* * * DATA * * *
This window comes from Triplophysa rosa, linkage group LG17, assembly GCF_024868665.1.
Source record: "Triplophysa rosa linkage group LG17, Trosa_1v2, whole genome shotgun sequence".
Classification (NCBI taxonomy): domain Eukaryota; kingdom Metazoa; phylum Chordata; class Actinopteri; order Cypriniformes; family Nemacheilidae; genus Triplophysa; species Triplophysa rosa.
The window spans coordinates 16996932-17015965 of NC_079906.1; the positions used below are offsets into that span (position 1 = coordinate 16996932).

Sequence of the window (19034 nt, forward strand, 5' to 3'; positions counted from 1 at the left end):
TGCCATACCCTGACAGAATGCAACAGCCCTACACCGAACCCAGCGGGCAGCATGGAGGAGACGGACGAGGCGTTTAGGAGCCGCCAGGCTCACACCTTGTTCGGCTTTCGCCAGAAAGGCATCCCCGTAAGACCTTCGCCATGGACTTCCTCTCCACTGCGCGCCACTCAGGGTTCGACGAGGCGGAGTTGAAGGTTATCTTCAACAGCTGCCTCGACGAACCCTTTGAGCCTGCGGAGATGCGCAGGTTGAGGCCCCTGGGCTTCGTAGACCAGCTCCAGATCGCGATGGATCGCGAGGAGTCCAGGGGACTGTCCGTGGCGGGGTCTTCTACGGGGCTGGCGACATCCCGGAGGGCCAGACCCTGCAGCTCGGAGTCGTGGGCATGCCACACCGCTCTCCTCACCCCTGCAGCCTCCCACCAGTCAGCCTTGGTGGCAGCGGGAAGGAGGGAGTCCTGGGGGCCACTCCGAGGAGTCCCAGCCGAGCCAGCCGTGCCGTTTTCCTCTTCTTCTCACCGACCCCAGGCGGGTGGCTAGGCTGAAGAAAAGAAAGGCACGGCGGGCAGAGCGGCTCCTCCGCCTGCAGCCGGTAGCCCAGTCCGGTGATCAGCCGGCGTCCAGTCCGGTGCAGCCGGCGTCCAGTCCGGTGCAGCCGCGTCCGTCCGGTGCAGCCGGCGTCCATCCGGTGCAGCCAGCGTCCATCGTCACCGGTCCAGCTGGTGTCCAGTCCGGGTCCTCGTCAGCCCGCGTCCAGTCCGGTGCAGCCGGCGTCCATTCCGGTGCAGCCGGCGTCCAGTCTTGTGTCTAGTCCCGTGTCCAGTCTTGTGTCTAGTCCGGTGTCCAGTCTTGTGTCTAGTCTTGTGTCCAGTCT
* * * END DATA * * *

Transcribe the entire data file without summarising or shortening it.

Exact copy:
This window comes from Triplophysa rosa, linkage group LG17, assembly GCF_024868665.1.
Source record: "Triplophysa rosa linkage group LG17, Trosa_1v2, whole genome shotgun sequence".
Classification (NCBI taxonomy): domain Eukaryota; kingdom Metazoa; phylum Chordata; class Actinopteri; order Cypriniformes; family Nemacheilidae; genus Triplophysa; species Triplophysa rosa.
The window spans coordinates 16996932-17015965 of NC_079906.1; the positions used below are offsets into that span (position 1 = coordinate 16996932).

Sequence of the window (19034 nt, forward strand, 5' to 3'; positions counted from 1 at the left end):
TGCCATACCCTGACAGAATGCAACAGCCCTACACCGAACCCAGCGGGCAGCATGGAGGAGACGGACGAGGCGTTTAGGAGCCGCCAGGCTCACACCTTGTTCGGCTTTCGCCAGAAAGGCATCCCCGTAAGACCTTCGCCATGGACTTCCTCTCCACTGCGCGCCACTCAGGGTTCGACGAGGCGGAGTTGAAGGTTATCTTCAACAGCTGCCTCGACGAACCCTTTGAGCCTGCGGAGATGCGCAGGTTGAGGCCCCTGGGCTTCGTAGACCAGCTCCAGATCGCGATGGATCGCGAGGAGTCCAGGGGACTGTCCGTGGCGGGGTCTTCTACGGGGCTGGCGACATCCCGGAGGGCCAGACCCTGCAGCTCGGAGTCGTGGGCATGCCACACCGCTCTCCTCACCCCTGCAGCCTCCCACCAGTCAGCCTTGGTGGCAGCGGGAAGGAGGGAGTCCTGGGGGCCACTCCGAGGAGTCCCAGCCGAGCCAGCCGTGCCGTTTTCCTCTTCTTCTCACCGACCCCAGGCGGGTGGCTAGGCTGAAGAAAAGAAAGGCACGGCGGGCAGAGCGGCTCCTCCGCCTGCAGCCGGTAGCCCAGTCCGGTGATCAGCCGGCGTCCAGTCCGGTGCAGCCGGCGTCCAGTCCGGTGCAGCCGCGTCCGTCCGGTGCAGCCGGCGTCCATCCGGTGCAGCCAGCGTCCATCGTCACCGGTCCAGCTGGTGTCCAGTCCGGGTCCTCGTCAGCCCGCGTCCAGTCCGGTGCAGCCGGCGTCCATTCCGGTGCAGCCGGCGTCCAGTCTTGTGTCTAGTCCCGTGTCCAGTCTTGTGTCTAGTCCGGTGTCCAGTCTTGTGTCTAGTCTTGTGTCCAGTCT